VCU freshman forward Larry Sanders pulled down seven rebounds and blocked four shots in 16 minutes of playing time.

The Rams next game will bring cross-town rival Richmond (4-5) to the Siegel Center on Saturday at 7:30 p.m. Don’t wait until the last minute to get your ticket.

-- words and photo by F.T. Rea

Byrd Theatre's history

Note: According to the Byrd Theatre Foundation's Bertie Selvey, an anonymous donor has stepped up and is prepared to pay for what it will cost to put a new roof on the 1928 movie palace. That's good news for local film buffs, because all of the splendid renovations that have been planned for the Byrd are depending on getting that roof up first. Thus, for its 79th birthday (on Christmas Eve) the Byrd is getting the present it needs the most.

The Byrd Theatre Foundation officially took over operation of the theater on June 1 of this year. I got to know Bertie when I was researching the piece that follows, which I wrote for the April 2004 issue of FiftyPlus.

The Byrd Theatre: 1928 Movie Palace Faces Its Future
by F.T. Rea
The rising water posed a stark threat. Yet, the cliffhanger wasn’t flickering on the Byrd Theatre’s 16-by-36-foot movie screen.
No, the action was down in the depths of the cavernous building at 2908 West Cary Street. There, an underground spring had swollen out of the chamber that routinely contains it and was lapping at the base of a mammoth three-phase blower motor that circulates seasonally conditioned air throughout the building. The pumping system, designed to carry off excess water, wasn’t functioning because the electricity was out.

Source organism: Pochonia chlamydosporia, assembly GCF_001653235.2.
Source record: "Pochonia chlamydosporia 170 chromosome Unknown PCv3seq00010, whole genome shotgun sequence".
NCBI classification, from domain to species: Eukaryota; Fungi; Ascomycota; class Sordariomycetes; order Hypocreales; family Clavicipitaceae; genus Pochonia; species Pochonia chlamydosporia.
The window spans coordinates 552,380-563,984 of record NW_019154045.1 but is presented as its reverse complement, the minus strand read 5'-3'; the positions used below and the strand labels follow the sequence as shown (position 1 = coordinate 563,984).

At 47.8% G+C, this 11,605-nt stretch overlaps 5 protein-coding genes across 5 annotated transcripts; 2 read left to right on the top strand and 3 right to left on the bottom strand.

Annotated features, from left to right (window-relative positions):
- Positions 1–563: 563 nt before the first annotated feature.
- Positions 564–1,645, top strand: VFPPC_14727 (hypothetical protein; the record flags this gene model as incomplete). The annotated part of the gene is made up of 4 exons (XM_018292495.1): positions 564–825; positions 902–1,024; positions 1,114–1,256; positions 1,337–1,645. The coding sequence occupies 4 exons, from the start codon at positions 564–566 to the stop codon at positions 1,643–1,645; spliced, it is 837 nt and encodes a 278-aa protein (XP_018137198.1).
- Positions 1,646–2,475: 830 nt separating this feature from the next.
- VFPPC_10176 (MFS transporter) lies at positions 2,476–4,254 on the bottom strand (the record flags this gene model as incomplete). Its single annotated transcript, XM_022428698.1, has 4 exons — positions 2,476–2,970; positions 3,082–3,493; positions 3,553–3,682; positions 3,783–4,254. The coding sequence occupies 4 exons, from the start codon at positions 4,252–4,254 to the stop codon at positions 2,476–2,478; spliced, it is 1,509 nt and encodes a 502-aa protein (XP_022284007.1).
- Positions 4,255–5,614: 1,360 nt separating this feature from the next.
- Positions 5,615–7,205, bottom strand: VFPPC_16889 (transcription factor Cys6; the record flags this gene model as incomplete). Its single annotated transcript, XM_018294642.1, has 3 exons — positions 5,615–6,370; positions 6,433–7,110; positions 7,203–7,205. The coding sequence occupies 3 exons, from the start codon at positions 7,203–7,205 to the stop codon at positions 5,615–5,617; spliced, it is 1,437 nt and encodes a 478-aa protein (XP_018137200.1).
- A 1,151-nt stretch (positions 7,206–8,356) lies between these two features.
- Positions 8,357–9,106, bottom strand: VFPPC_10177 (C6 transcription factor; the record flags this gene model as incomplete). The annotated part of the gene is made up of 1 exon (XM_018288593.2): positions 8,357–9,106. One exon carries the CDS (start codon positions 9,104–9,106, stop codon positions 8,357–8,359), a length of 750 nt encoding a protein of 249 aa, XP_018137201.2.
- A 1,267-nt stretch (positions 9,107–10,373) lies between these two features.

Hurricane Isabel’s wet fury had unplugged much of Central Virginia and most of Carytown.

Dissolve to a plot-twist a Hollywood producer would cherish: a generator and pump were located at the eleventh hour and the threatening water subsided.

“I can’t imagine what it would have cost to replace that motor,” said Todd Schall-Vess, the Byrd’s general manager, looking back at that time of peril.

The antique movie theater has dodged many such bullets during its 76-year history. Now, the good luck in the Byrd’s future will come by way of a little help from its friends, if it is to continue its remarkable run - which began the night of December 24, 1928.

A registered national landmark since 1979, Richmond’s Byrd Theatre was named after Richmond’s founder, William Byrd. It is one of the last American movie palaces - most of them built in the late 1920s - still in operation as a privately owned cinema. That it remains an independent operation with a single 1,396-seat auditorium makes its longevity all the more noteworthy.